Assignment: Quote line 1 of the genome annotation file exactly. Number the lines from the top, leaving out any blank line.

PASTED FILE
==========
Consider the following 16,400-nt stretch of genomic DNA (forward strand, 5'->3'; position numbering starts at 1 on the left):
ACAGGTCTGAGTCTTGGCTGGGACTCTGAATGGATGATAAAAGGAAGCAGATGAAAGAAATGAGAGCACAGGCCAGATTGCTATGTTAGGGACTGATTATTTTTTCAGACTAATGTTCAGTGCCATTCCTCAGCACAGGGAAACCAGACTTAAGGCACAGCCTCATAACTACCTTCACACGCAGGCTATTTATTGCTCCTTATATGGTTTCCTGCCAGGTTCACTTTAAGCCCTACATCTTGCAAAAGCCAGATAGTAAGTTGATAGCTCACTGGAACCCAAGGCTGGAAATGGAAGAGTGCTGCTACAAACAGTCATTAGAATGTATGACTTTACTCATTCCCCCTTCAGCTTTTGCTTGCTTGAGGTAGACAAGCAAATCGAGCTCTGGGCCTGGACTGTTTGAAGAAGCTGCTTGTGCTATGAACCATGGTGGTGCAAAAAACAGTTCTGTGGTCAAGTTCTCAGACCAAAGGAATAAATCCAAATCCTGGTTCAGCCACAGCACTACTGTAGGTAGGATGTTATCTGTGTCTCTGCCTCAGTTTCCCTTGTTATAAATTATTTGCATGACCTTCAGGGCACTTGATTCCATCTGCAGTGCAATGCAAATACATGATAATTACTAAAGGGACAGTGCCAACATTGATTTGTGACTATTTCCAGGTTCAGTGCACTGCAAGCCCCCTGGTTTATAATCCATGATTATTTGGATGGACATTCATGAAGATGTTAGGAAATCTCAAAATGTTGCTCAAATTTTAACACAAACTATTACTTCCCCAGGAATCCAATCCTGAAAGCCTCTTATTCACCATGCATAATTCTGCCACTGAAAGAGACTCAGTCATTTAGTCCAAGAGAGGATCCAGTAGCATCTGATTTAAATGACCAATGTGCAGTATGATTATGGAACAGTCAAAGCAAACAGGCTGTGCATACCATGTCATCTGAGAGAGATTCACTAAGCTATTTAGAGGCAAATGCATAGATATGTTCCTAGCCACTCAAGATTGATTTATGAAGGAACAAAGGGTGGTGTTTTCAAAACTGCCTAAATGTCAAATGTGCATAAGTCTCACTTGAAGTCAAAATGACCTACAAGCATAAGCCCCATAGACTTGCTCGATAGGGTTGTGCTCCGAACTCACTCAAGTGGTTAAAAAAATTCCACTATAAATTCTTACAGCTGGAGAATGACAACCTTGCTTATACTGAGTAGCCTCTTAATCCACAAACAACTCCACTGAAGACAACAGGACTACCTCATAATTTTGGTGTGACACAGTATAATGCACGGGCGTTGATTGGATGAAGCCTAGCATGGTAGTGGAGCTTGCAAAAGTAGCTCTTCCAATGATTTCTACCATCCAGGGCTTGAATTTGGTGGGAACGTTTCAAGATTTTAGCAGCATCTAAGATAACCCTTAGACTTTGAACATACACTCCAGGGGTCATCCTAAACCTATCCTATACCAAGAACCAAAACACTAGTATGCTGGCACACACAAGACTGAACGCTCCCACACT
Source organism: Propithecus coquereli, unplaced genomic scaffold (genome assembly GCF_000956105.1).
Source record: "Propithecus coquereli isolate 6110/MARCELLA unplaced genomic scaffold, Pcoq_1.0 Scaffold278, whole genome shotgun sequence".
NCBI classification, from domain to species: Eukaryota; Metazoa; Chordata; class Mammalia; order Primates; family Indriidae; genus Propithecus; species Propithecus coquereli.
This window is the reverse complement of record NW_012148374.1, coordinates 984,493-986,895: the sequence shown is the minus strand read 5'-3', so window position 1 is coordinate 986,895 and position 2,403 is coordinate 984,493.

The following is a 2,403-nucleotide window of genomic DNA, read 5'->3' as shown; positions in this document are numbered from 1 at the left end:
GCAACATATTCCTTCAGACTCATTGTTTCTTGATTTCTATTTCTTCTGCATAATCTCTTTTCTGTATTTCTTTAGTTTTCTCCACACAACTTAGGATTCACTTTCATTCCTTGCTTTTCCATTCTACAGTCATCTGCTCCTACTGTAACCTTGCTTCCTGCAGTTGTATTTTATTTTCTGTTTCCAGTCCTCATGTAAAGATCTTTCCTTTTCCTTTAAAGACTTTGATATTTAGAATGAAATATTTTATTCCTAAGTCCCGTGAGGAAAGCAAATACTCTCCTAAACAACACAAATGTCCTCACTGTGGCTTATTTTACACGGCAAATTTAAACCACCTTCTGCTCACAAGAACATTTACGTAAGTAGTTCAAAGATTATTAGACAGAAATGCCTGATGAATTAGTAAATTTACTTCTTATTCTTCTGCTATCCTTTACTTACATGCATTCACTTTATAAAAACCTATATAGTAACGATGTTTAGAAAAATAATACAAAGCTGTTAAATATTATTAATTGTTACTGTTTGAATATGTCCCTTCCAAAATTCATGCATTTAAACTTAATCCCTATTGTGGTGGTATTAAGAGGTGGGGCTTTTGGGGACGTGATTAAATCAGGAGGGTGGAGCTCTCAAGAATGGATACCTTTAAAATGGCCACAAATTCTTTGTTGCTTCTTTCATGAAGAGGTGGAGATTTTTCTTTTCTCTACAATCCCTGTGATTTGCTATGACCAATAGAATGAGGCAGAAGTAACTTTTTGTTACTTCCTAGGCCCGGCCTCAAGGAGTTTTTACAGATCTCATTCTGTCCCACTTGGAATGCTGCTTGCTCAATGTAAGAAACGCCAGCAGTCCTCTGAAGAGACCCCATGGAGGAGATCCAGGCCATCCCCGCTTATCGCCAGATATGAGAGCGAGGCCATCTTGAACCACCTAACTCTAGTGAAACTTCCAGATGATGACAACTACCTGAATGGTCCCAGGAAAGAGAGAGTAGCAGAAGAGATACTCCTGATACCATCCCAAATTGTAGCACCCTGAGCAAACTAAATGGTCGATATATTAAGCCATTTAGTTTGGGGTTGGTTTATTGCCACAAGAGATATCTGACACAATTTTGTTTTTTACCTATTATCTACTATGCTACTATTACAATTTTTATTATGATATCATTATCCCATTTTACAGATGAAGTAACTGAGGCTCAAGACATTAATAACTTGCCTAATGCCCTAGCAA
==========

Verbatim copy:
Consider the following 16,400-nt stretch of genomic DNA (forward strand, 5'->3'; position numbering starts at 1 on the left):